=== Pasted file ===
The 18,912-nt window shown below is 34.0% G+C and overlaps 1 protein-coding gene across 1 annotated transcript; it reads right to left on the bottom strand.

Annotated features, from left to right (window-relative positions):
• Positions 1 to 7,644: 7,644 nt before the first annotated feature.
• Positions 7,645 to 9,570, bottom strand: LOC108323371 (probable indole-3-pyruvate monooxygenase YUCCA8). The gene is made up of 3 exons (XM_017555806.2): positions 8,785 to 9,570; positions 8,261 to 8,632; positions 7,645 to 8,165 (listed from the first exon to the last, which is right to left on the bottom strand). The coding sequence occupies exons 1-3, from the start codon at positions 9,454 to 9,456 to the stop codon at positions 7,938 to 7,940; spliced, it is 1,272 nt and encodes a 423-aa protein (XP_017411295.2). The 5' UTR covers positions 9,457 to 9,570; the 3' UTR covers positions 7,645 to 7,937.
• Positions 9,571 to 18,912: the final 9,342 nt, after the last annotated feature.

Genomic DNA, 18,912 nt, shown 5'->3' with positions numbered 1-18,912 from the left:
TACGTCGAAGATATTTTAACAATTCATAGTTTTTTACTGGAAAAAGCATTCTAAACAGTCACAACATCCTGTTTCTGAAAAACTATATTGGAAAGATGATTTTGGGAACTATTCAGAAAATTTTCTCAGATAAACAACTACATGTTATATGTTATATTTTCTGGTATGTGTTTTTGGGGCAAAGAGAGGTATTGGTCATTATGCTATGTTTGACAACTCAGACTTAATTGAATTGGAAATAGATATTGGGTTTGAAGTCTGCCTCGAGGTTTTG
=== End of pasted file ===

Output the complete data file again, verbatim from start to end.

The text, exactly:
The 18,912-nt window shown below is 34.0% G+C and overlaps 1 protein-coding gene across 1 annotated transcript; it reads right to left on the bottom strand.

Annotated features, from left to right (window-relative positions):
• Positions 1 to 7,644: 7,644 nt before the first annotated feature.
• Positions 7,645 to 9,570, bottom strand: LOC108323371 (probable indole-3-pyruvate monooxygenase YUCCA8). The gene is made up of 3 exons (XM_017555806.2): positions 8,785 to 9,570; positions 8,261 to 8,632; positions 7,645 to 8,165 (listed from the first exon to the last, which is right to left on the bottom strand). The coding sequence occupies exons 1-3, from the start codon at positions 9,454 to 9,456 to the stop codon at positions 7,938 to 7,940; spliced, it is 1,272 nt and encodes a 423-aa protein (XP_017411295.2). The 5' UTR covers positions 9,457 to 9,570; the 3' UTR covers positions 7,645 to 7,937.
• Positions 9,571 to 18,912: the final 9,342 nt, after the last annotated feature.

Genomic DNA, 18,912 nt, shown 5'->3' with positions numbered 1-18,912 from the left:
TACGTCGAAGATATTTTAACAATTCATAGTTTTTTACTGGAAAAAGCATTCTAAACAGTCACAACATCCTGTTTCTGAAAAACTATATTGGAAAGATGATTTTGGGAACTATTCAGAAAATTTTCTCAGATAAACAACTACATGTTATATGTTATATTTTCTGGTATGTGTTTTTGGGGCAAAGAGAGGTATTGGTCATTATGCTATGTTTGACAACTCAGACTTAATTGAATTGGAAATAGATATTGGGTTTGAAGTCTGCCTCGAGGTTTTG